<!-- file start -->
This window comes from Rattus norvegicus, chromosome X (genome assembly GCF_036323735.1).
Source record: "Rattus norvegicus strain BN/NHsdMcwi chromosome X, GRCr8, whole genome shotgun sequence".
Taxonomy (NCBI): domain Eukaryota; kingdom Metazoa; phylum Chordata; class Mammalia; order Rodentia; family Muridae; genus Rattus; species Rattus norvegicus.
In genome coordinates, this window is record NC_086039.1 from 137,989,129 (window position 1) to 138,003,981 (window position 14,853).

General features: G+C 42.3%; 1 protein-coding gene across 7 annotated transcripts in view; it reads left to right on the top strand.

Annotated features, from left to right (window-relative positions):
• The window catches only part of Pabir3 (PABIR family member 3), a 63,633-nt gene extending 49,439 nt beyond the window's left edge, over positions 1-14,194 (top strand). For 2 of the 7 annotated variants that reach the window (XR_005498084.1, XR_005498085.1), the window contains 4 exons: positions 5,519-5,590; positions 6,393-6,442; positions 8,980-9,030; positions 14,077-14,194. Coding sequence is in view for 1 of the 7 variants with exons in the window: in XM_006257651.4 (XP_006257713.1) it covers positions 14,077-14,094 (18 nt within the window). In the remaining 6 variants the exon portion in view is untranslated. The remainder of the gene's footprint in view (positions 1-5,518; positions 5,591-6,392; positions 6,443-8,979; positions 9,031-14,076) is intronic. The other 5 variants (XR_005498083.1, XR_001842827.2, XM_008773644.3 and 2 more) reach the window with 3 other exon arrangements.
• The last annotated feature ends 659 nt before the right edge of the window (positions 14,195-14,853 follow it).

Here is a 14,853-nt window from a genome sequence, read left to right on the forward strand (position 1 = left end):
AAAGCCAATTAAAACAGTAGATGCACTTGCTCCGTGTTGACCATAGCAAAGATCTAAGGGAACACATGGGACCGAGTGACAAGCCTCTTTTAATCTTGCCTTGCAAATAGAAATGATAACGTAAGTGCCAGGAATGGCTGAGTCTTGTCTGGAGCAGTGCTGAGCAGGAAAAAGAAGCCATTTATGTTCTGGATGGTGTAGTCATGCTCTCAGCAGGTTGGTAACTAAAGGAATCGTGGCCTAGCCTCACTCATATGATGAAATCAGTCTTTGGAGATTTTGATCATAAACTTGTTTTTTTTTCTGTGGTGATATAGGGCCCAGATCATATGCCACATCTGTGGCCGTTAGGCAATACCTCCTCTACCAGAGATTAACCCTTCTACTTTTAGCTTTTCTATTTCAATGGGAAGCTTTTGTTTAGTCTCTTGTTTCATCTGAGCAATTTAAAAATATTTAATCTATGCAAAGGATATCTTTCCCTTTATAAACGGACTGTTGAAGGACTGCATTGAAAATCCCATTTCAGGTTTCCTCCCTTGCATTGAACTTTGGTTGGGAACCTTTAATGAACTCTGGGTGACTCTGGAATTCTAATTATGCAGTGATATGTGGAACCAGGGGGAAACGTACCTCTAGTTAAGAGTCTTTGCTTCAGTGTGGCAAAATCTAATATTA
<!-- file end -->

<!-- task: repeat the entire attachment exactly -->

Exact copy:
This window comes from Rattus norvegicus, chromosome X (genome assembly GCF_036323735.1).
Source record: "Rattus norvegicus strain BN/NHsdMcwi chromosome X, GRCr8, whole genome shotgun sequence".
Taxonomy (NCBI): domain Eukaryota; kingdom Metazoa; phylum Chordata; class Mammalia; order Rodentia; family Muridae; genus Rattus; species Rattus norvegicus.
In genome coordinates, this window is record NC_086039.1 from 137,989,129 (window position 1) to 138,003,981 (window position 14,853).

General features: G+C 42.3%; 1 protein-coding gene across 7 annotated transcripts in view; it reads left to right on the top strand.

Annotated features, from left to right (window-relative positions):
• The window catches only part of Pabir3 (PABIR family member 3), a 63,633-nt gene extending 49,439 nt beyond the window's left edge, over positions 1-14,194 (top strand). For 2 of the 7 annotated variants that reach the window (XR_005498084.1, XR_005498085.1), the window contains 4 exons: positions 5,519-5,590; positions 6,393-6,442; positions 8,980-9,030; positions 14,077-14,194. Coding sequence is in view for 1 of the 7 variants with exons in the window: in XM_006257651.4 (XP_006257713.1) it covers positions 14,077-14,094 (18 nt within the window). In the remaining 6 variants the exon portion in view is untranslated. The remainder of the gene's footprint in view (positions 1-5,518; positions 5,591-6,392; positions 6,443-8,979; positions 9,031-14,076) is intronic. The other 5 variants (XR_005498083.1, XR_001842827.2, XM_008773644.3 and 2 more) reach the window with 3 other exon arrangements.
• The last annotated feature ends 659 nt before the right edge of the window (positions 14,195-14,853 follow it).

Here is a 14,853-nt window from a genome sequence, read left to right on the forward strand (position 1 = left end):
AAAGCCAATTAAAACAGTAGATGCACTTGCTCCGTGTTGACCATAGCAAAGATCTAAGGGAACACATGGGACCGAGTGACAAGCCTCTTTTAATCTTGCCTTGCAAATAGAAATGATAACGTAAGTGCCAGGAATGGCTGAGTCTTGTCTGGAGCAGTGCTGAGCAGGAAAAAGAAGCCATTTATGTTCTGGATGGTGTAGTCATGCTCTCAGCAGGTTGGTAACTAAAGGAATCGTGGCCTAGCCTCACTCATATGATGAAATCAGTCTTTGGAGATTTTGATCATAAACTTGTTTTTTTTTCTGTGGTGATATAGGGCCCAGATCATATGCCACATCTGTGGCCGTTAGGCAATACCTCCTCTACCAGAGATTAACCCTTCTACTTTTAGCTTTTCTATTTCAATGGGAAGCTTTTGTTTAGTCTCTTGTTTCATCTGAGCAATTTAAAAATATTTAATCTATGCAAAGGATATCTTTCCCTTTATAAACGGACTGTTGAAGGACTGCATTGAAAATCCCATTTCAGGTTTCCTCCCTTGCATTGAACTTTGGTTGGGAACCTTTAATGAACTCTGGGTGACTCTGGAATTCTAATTATGCAGTGATATGTGGAACCAGGGGGAAACGTACCTCTAGTTAAGAGTCTTTGCTTCAGTGTGGCAAAATCTAATATTA